Tesla has leaned into autonomous driving like few other automakers with its Autopilot system, a key feature of its vehicles since 2013. However, this push could land the company in trouble. A new report says the US Department of Justice has opened a criminal investigation into Tesla following a series of crashes and deaths related to Autopilot.
Initially, Tesla forced customers to pay extra for Autopilot, which cost between $5,000 and $8,000, depending on features. As it expands to produce less expensive vehicles, Tesla has included the basic Autopilot feature set at no extra charge. As more drivers started using Autopilot, we started seeing reports of accidents where Autopilot was in complete control of the vehicle. Tesla has since expanded the “Full Self-Driving (FSD)” features of its vehicles to make the cars more reliable and enable them to drive themselves in more situations. And yet, not autopilot the truth Self-driving
The problem is the way Tesla advertises and discusses Autopilot. While the company’s more cautious disclaimer notes that drivers should keep their hands on the wheel, anyone who’s driven a Tesla knows that the car often lets you zone out for long periods of time without a jolt. And then there’s the way Tesla CEO Elon Musk talks about Autopilot. A promotional video on Tesla’s website shows Musk saying that the driver is only there “for legal reasons” and is “driving the car himself.”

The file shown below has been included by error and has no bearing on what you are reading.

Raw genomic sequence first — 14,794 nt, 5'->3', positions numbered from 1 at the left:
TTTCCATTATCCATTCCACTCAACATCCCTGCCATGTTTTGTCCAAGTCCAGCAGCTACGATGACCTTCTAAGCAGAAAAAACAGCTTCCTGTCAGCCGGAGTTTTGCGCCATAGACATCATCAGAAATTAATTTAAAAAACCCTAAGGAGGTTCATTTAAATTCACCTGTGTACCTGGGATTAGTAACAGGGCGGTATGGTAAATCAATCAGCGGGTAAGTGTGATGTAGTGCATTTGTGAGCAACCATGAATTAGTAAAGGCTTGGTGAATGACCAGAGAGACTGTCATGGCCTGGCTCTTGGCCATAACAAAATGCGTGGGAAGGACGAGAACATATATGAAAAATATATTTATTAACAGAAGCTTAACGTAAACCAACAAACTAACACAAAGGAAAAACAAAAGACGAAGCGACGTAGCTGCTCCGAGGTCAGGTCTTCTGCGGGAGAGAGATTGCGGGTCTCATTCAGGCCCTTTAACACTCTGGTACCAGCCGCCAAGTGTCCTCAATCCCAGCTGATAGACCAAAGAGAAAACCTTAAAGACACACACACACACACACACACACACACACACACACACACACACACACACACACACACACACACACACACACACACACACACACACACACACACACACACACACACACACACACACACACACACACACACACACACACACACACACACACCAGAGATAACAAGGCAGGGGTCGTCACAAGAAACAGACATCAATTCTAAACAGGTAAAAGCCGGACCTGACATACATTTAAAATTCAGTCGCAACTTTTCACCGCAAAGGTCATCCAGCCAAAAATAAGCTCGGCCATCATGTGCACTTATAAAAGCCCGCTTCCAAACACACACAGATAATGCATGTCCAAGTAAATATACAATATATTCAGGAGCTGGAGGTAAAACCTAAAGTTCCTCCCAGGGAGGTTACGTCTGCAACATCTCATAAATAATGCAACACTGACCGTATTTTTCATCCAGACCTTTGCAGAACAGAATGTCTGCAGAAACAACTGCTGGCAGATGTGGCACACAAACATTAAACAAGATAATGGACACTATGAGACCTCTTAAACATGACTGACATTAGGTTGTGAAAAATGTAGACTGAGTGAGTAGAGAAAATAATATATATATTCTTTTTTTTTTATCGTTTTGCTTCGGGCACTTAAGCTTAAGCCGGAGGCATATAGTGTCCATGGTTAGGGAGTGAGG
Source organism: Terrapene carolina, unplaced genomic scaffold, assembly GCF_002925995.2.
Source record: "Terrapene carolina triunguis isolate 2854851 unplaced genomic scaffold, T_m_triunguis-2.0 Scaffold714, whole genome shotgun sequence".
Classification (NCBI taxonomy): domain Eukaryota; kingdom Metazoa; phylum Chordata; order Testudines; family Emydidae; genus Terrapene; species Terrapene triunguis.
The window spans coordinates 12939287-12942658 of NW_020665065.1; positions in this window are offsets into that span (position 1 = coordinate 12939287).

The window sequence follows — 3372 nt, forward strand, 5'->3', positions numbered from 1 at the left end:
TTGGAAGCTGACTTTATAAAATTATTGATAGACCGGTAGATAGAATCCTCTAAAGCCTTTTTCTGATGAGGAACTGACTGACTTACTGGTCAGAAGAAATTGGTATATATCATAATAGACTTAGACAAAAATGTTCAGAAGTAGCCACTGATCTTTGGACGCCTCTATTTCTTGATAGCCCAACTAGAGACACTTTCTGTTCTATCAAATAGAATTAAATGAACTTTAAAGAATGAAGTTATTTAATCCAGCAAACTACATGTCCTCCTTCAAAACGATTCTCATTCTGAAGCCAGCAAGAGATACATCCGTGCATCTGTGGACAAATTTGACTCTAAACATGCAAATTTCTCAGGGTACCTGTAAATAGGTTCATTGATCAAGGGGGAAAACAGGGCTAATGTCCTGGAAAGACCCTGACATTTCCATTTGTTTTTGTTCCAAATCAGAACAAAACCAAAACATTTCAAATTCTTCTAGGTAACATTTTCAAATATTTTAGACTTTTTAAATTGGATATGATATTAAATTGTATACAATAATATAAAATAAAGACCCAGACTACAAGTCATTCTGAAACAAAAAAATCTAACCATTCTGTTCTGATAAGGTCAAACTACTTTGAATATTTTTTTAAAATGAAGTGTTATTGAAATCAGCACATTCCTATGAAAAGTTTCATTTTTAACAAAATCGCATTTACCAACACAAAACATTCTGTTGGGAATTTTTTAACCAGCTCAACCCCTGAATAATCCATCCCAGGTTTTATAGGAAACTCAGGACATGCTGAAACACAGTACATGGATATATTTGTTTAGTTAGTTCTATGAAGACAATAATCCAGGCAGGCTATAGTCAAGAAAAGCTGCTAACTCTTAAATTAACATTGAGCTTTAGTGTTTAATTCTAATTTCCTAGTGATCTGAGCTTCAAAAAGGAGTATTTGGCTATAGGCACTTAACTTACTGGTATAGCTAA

Reuters reports that the DOJ investigation began last year and may pose a more serious threat to Tesla than the various state-level investigations already pending. The case could lead to criminal charges against individual executives or the company as a whole, sources said. However, a complaint would likely require evidence of intentional misrepresentation in the investigation. If not, Tesla can always point to its disclaimer as legal cover, even if Musk makes wild claims about Autopilot’s capabilities there. The National Highway Traffic Safety Administration is also investigating crashes in which Teslas were in Autopilot mode.
Tesla doesn’t have a media office — it only has Elon Musk, who was too busy closing his Twitter acquisition to tweet any statement about the report. It comes as Tesla is scaling back sensors on its cars, making some Autopilot features unavailable as the company works to update the system to rely solely on camera input. Tesla is not alone in the struggle to perfect self-driving technology. Years and billions of dollars later, big players like Google and Uber are still struggling to create vehicles that can drive alongside humans.